1650 - Jean Baptiste Tavernier
As for the tombs which are in Agra and its environs, there are some which are very beautiful, and there is not one of the eunuchs in the King's harem who is not ambitious to have a magnificent tomb built for himself. When they have amassed large sums they earnestly desire to go to Mecca, and to take with them rich presents; but the Great Mogul, who does not wish the money to leave his country, very seldom grants them permission, and consequently, not knowing what to do with their wealth, they expend the greater part of it in these burying-places, in order to leave some monument to their names.
Of all the tombs which one sees at Agra, that of the wife of Shah Jahan is the most splendid. He purposely made it near the Tasimacan, where all foreigners come, so that the whole world should see and admire its magnificence. The Tasimacan is a large bazaar, consisting of six large courts all surrounded with porticoes, under which there are chambers for the use of merchants, and an enormous quantity of cottons is sold there. The tomb of this Begum, or sultan queen, is at the east end of the town by the side of the river in a great square surrounded by walls, upon which there is a small gallery, as on the walls of many towns in Europe. This square is a kind of garden divided into compartments like our parterres, but in the places where we put gravel there is white and black marble. You enter this square by a large gate, and at first you see, on the left hand, a beautiful gallery which faces in the direction of Mecca, where there are three or four niches where the Mufti comes at fixed times to pray. A little farther than the middle of the square, on the side of the water, you see three great platforms elevated, one upon the other, with four towers at the four corners of each, and a staircase inside, for proclaiming the hour of prayer. There is a dome above, which is scarcely less magnificent than that of Val de Grace at Paris. It is covered within and without with white marble, the middle being of brick. Under this dome there is an empty tomb, for the Begum is interred under a vault which is beneath the first platform. The same changes which are made below in this subterranean place are made above around the tomb, for from time to time they change the carpet, chandeliers, and other ornaments of that kind, and there are always there some Mollahs to pray. I witnessed the commencement and accomplishment of this great work, on which they have expended twenty-two years, during which twenty thousand men worked incessantly; this is sufficient to enable one to realise that the cost of it has been enormous. It is said that the scaffoldings alone cost more than the entire work, because, from want of wood, they had all to be made of brick, as well as the supports of the arches; this has entailed much labour and a heavy expenditure. Shah Jahan began to build his own tomb on the other side of the river, but the war which he had with his sons interrupted his plan, and Aurangzeb, who reigns at present, is not disposed to complete it. An eunuch in command of 2000 men guards both the tomb of the Begum and the Tasimacan, to which it is near at hand.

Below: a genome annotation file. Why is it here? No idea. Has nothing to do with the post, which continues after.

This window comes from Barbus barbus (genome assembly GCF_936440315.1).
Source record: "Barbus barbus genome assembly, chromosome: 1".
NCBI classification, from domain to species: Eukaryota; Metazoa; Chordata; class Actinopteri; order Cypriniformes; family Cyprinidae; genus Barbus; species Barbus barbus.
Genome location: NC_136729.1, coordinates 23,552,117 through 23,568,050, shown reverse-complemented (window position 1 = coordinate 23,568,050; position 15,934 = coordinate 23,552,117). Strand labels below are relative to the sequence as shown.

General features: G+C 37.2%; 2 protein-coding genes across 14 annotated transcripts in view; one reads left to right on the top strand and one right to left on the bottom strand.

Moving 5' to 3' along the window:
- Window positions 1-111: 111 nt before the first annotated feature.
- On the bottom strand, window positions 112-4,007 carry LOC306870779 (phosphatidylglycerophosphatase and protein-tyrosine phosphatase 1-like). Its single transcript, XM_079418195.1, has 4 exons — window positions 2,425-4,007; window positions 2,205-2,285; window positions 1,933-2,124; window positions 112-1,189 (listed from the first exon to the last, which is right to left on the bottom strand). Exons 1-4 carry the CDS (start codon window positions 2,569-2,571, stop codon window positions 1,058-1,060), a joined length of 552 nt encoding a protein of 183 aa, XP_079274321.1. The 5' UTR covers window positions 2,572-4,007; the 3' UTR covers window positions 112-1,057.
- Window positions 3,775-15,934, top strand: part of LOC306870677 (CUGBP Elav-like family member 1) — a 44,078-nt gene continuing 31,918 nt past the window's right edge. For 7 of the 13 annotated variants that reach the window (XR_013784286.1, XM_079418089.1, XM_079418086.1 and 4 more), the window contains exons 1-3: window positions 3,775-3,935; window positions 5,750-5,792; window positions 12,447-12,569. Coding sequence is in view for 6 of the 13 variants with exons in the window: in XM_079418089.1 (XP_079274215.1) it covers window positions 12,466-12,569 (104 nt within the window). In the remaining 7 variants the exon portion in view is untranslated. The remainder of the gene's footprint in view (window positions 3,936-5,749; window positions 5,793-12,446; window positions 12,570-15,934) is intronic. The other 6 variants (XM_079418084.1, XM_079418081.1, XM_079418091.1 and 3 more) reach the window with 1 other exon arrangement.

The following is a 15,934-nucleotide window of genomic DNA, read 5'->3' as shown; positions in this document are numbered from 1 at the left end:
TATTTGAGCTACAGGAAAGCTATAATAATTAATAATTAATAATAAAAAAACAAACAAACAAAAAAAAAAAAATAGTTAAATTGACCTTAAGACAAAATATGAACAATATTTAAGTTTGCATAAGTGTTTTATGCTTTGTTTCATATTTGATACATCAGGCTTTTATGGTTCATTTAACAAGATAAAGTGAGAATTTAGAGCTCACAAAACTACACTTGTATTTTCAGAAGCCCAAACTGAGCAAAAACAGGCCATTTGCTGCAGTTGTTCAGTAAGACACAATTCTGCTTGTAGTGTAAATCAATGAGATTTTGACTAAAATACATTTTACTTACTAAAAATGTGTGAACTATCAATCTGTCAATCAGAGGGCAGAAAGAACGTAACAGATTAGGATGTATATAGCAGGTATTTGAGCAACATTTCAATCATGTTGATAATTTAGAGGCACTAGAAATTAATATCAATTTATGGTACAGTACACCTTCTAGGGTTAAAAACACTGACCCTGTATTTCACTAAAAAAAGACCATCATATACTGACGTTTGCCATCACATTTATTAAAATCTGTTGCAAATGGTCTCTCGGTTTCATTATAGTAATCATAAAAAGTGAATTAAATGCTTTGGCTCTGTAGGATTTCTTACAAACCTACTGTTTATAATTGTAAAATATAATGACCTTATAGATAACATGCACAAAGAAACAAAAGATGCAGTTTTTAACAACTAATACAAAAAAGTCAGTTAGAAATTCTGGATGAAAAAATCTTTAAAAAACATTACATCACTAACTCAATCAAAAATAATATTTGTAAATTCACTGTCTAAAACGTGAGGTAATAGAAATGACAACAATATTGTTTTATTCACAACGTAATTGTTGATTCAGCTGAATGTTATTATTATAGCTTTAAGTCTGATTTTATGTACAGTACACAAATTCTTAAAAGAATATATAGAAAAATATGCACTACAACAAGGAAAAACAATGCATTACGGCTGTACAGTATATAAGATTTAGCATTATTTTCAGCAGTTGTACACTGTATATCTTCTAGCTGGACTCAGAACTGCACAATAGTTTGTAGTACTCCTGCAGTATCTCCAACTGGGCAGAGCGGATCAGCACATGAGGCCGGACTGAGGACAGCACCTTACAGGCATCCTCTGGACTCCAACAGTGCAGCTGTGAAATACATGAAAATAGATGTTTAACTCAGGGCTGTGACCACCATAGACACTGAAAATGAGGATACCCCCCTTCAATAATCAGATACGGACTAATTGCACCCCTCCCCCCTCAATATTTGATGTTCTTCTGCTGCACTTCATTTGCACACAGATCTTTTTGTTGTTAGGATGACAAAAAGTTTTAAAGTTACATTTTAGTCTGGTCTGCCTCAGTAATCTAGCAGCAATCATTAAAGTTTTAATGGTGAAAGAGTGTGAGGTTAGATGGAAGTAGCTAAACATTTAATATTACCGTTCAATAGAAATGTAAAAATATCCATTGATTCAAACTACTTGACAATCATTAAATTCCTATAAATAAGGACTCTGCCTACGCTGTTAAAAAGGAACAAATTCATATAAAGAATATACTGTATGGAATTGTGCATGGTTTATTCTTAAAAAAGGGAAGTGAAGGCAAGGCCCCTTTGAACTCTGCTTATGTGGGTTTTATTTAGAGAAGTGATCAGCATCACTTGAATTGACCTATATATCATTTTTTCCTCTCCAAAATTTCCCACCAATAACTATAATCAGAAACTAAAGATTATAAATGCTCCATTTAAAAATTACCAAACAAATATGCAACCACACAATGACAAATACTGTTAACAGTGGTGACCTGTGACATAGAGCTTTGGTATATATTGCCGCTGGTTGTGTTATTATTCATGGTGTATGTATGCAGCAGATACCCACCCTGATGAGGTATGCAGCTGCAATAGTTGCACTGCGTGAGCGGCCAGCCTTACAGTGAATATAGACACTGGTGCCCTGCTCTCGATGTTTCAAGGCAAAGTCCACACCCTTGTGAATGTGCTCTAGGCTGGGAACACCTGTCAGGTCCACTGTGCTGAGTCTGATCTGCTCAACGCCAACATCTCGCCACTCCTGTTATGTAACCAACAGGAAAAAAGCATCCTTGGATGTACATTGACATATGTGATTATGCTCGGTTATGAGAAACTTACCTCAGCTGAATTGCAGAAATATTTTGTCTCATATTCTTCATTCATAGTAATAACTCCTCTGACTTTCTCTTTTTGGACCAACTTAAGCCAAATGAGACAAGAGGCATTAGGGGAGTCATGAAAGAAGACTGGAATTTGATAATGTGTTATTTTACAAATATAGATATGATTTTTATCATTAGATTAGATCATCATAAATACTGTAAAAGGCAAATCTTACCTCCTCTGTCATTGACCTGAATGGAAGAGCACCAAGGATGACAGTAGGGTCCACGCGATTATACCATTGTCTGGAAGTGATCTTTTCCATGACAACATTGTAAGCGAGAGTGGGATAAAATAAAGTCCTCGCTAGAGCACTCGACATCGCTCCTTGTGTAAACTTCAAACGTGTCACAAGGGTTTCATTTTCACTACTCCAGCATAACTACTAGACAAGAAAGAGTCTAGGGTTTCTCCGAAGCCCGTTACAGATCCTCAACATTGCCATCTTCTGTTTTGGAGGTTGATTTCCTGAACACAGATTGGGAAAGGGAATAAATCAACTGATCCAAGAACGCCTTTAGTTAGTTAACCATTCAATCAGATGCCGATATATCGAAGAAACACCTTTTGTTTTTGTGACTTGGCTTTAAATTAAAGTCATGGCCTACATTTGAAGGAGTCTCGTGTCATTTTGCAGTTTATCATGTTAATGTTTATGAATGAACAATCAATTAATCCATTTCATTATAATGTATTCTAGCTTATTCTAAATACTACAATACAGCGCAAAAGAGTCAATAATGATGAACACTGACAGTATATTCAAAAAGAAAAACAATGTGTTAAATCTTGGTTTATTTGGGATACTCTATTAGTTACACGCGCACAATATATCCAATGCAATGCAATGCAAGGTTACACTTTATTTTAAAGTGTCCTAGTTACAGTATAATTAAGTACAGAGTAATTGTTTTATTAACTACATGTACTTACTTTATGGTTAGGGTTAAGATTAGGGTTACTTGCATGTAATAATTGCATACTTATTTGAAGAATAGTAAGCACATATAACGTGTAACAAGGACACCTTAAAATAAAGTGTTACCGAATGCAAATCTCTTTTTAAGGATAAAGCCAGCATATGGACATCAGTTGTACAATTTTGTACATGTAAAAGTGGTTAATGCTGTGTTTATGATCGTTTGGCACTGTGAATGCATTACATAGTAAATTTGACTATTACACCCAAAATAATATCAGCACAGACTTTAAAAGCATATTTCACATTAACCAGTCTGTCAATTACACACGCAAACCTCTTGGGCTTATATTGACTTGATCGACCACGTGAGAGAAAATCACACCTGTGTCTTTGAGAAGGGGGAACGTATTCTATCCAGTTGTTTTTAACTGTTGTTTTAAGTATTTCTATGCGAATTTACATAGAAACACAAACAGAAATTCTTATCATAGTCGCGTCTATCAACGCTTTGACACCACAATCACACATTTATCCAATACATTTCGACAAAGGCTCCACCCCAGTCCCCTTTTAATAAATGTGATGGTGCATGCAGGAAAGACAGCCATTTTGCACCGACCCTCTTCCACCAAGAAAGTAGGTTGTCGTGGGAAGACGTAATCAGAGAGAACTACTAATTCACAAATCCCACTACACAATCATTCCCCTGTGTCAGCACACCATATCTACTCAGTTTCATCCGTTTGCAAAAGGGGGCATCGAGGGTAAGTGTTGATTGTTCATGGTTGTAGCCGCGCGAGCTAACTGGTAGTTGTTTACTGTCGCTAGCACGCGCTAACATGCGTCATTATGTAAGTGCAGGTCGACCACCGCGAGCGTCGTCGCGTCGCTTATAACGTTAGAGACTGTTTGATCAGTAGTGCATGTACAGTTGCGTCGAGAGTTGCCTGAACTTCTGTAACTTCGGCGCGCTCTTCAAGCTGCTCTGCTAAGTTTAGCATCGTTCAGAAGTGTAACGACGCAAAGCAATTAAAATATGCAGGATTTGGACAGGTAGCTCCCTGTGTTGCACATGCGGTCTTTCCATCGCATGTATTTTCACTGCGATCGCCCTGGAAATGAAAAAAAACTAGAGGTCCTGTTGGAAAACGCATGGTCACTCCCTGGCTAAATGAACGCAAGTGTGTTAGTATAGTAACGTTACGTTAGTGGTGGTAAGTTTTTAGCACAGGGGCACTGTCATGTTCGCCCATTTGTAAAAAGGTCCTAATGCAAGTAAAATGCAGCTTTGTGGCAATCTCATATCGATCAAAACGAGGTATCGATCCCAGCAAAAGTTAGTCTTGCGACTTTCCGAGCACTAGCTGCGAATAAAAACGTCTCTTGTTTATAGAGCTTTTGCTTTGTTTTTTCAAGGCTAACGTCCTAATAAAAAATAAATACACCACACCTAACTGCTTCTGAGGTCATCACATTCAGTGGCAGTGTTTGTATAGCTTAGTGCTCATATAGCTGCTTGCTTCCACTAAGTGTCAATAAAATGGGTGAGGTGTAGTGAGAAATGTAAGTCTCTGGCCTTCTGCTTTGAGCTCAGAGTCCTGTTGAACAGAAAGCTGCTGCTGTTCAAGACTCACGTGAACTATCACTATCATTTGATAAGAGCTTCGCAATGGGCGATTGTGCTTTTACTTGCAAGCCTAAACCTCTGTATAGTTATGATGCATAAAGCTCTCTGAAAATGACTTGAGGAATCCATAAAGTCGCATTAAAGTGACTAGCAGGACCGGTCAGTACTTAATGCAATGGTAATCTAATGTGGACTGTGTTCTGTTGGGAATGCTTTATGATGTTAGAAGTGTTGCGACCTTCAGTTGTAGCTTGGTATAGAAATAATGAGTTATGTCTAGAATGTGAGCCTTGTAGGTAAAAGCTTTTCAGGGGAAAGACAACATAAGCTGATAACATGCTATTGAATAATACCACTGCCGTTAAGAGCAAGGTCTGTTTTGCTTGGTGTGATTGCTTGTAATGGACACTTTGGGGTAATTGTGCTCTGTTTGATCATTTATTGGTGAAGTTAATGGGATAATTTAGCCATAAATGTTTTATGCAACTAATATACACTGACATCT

Ball, V: (Ed.)
Travels in India by Jean Baptiste Tavernier
Translated from the Original French Edition of 1676
Vol I, London 1889